Amateur Billy Joe Patton owned the 36-hole lead, but fell back with consecutive 76s over the final two rounds to finish in 8th. The 54-hole lead was held by Jimmy Demaret, at 47 attempting to become the oldest U.S. Open champion. Mayer was a shot back, while Middlecoff, Julius Boros, and Roberto De Vicenzo were two back. With temperatures soaring in the final round with high humidity, Demaret was five-over through 11 holes. He rebounded with three birdies on the back nine to post a 72 and a 283 total, a shot out of the playoff. Mayer carded a 70 and a 282 total, while Middlecoff birdied the last to force a playoff. The Sunday playoff turned out to be a one-sided affair, as Mayer shot 72 to Middlecoff's 79. Temperatures were again in the high 90s and only one birdie was carded.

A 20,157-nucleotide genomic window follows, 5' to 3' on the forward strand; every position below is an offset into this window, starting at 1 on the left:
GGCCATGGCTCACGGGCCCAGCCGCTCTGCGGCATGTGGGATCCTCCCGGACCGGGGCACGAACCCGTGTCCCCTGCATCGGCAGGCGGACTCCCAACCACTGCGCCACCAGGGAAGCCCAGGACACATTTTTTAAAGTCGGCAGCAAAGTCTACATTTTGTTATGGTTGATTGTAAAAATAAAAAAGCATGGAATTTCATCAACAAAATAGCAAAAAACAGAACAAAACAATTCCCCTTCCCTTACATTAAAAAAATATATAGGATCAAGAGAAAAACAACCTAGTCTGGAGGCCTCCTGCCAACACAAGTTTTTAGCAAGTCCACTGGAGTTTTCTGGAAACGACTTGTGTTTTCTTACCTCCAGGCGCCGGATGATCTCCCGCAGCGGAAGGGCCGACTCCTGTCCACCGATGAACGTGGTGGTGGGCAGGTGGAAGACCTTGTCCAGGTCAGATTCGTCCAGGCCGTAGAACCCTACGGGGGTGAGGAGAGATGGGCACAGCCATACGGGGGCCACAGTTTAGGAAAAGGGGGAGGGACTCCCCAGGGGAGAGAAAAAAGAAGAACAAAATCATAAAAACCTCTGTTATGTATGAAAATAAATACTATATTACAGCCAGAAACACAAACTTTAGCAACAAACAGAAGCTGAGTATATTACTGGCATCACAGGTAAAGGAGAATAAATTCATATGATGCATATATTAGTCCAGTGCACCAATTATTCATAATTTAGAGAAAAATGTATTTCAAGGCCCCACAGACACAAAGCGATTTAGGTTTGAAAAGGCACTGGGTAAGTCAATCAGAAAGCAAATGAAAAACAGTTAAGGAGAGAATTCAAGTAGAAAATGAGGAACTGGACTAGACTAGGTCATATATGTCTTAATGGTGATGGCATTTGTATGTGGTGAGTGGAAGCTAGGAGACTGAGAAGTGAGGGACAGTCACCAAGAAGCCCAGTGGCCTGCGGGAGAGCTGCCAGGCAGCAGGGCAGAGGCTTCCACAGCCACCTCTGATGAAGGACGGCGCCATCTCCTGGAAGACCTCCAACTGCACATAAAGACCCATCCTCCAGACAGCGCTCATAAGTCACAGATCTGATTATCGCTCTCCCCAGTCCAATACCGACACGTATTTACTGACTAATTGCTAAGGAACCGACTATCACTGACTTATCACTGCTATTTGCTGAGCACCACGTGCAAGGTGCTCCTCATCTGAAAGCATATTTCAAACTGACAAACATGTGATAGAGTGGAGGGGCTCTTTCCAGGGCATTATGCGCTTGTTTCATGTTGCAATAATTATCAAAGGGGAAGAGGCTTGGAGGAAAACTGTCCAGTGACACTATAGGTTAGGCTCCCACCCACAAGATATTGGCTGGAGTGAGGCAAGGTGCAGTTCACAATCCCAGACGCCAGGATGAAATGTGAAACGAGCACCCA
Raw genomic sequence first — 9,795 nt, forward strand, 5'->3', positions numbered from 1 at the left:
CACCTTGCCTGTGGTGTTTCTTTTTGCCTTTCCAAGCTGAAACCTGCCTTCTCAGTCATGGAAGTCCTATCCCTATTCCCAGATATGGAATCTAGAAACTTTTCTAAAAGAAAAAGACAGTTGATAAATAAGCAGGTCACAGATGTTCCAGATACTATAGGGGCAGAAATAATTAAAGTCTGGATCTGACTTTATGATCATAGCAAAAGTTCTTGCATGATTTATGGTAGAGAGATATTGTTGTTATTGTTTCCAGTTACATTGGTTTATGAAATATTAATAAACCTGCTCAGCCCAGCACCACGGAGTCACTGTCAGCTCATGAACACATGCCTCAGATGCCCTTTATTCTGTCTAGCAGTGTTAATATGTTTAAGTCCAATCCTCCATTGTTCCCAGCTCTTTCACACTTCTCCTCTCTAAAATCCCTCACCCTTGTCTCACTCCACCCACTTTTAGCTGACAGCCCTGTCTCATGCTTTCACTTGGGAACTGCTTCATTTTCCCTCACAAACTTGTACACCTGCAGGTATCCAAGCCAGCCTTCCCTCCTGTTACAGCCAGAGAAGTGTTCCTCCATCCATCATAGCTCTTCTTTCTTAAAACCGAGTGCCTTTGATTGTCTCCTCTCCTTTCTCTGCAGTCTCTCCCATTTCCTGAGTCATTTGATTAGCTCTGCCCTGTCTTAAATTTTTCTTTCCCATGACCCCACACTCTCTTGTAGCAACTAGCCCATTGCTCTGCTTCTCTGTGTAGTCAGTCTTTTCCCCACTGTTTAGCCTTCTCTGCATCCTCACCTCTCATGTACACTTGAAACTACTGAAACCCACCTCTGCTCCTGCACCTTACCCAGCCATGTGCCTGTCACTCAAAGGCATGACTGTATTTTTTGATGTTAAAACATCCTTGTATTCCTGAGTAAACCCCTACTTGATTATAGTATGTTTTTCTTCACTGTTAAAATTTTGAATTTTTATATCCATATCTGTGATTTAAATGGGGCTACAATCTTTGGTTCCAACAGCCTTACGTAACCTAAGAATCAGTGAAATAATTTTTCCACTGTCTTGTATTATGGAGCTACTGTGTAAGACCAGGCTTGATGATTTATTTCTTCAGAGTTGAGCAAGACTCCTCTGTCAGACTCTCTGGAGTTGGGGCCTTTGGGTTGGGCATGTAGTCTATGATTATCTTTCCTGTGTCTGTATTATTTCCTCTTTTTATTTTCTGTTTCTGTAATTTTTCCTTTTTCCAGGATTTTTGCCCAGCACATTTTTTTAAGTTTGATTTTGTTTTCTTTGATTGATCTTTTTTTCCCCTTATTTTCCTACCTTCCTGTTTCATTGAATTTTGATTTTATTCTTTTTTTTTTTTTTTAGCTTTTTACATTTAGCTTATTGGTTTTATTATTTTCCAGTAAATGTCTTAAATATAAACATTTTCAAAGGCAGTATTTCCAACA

This U.S. Open witnessed the debut of 17-year-old amateur Jack Nicklaus, who had consecutive rounds of 80 and missed the cut. It was just the beginning for Nicklaus, however, as he would go on to win a record-tying four Open titles and a record 18 major championships. While Nicklaus was making his debut, three-time major winner Denny Shute was playing his last Open; he too missed the cut. Two-time champion Gene Sarazen, at 55 in his penultimate Open, also missed the cut. After receiving medical attention for a back ailment, four-time champion and pre-tournament favorite Ben Hogan withdrew prior to his first round on Thursday.
The course was scheduled to play to a length of 6,961 yards (6,365 m), but heavy rains caused several new tee boxes to become unplayable and the course was shortened by about 100 yards (90 m).